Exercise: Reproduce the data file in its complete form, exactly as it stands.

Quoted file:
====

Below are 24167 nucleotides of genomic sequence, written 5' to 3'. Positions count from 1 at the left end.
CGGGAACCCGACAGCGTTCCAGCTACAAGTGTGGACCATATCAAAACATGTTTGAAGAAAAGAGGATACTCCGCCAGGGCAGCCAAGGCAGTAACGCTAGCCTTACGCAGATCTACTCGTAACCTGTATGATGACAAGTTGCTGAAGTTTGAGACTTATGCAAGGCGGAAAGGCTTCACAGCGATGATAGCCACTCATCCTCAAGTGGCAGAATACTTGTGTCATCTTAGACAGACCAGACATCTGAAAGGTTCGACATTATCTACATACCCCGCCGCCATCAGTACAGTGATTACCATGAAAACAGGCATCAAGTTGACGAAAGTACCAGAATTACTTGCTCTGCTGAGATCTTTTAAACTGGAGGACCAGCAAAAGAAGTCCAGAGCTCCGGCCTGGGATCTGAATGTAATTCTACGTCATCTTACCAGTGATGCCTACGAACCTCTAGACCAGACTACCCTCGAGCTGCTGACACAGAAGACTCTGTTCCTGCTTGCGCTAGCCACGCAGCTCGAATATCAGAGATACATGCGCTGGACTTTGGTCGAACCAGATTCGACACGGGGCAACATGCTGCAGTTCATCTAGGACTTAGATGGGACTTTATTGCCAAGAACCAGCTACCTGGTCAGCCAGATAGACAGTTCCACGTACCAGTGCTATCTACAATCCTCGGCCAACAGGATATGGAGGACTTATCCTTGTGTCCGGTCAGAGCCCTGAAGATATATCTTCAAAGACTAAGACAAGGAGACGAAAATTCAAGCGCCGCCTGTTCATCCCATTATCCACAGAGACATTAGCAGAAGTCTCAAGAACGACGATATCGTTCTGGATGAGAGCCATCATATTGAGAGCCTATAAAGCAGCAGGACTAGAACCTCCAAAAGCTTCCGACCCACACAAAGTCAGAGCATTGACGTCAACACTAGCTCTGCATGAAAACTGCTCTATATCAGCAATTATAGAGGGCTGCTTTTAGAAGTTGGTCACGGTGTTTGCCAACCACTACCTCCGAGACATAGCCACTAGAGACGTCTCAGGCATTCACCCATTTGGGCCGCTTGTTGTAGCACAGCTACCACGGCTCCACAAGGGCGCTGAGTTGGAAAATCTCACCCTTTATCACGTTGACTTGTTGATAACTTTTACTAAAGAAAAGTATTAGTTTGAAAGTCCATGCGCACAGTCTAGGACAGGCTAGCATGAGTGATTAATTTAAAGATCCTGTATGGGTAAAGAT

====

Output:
Below are 24167 nucleotides of genomic sequence, written 5' to 3'. Positions count from 1 at the left end.
CGGGAACCCGACAGCGTTCCAGCTACAAGTGTGGACCATATCAAAACATGTTTGAAGAAAAGAGGATACTCCGCCAGGGCAGCCAAGGCAGTAACGCTAGCCTTACGCAGATCTACTCGTAACCTGTATGATGACAAGTTGCTGAAGTTTGAGACTTATGCAAGGCGGAAAGGCTTCACAGCGATGATAGCCACTCATCCTCAAGTGGCAGAATACTTGTGTCATCTTAGACAGACCAGACATCTGAAAGGTTCGACATTATCTACATACCCCGCCGCCATCAGTACAGTGATTACCATGAAAACAGGCATCAAGTTGACGAAAGTACCAGAATTACTTGCTCTGCTGAGATCTTTTAAACTGGAGGACCAGCAAAAGAAGTCCAGAGCTCCGGCCTGGGATCTGAATGTAATTCTACGTCATCTTACCAGTGATGCCTACGAACCTCTAGACCAGACTACCCTCGAGCTGCTGACACAGAAGACTCTGTTCCTGCTTGCGCTAGCCACGCAGCTCGAATATCAGAGATACATGCGCTGGACTTTGGTCGAACCAGATTCGACACGGGGCAACATGCTGCAGTTCATCTAGGACTTAGATGGGACTTTATTGCCAAGAACCAGCTACCTGGTCAGCCAGATAGACAGTTCCACGTACCAGTGCTATCTACAATCCTCGGCCAACAGGATATGGAGGACTTATCCTTGTGTCCGGTCAGAGCCCTGAAGATATATCTTCAAAGACTAAGACAAGGAGACGAAAATTCAAGCGCCGCCTGTTCATCCCATTATCCACAGAGACATTAGCAGAAGTCTCAAGAACGACGATATCGTTCTGGATGAGAGCCATCATATTGAGAGCCTATAAAGCAGCAGGACTAGAACCTCCAAAAGCTTCCGACCCACACAAAGTCAGAGCATTGACGTCAACACTAGCTCTGCATGAAAACTGCTCTATATCAGCAATTATAGAGGGCTGCTTTTAGAAGTTGGTCACGGTGTTTGCCAACCACTACCTCCGAGACATAGCCACTAGAGACGTCTCAGGCATTCACCCATTTGGGCCGCTTGTTGTAGCACAGCTACCACGGCTCCACAAGGGCGCTGAGTTGGAAAATCTCACCCTTTATCACGTTGACTTGTTGATAACTTTTACTAAAGAAAAGTATTAGTTTGAAAGTCCATGCGCACAGTCTAGGACAGGCTAGCATGAGTGATTAATTTAAAGATCCTGTATGGGTAAAGAT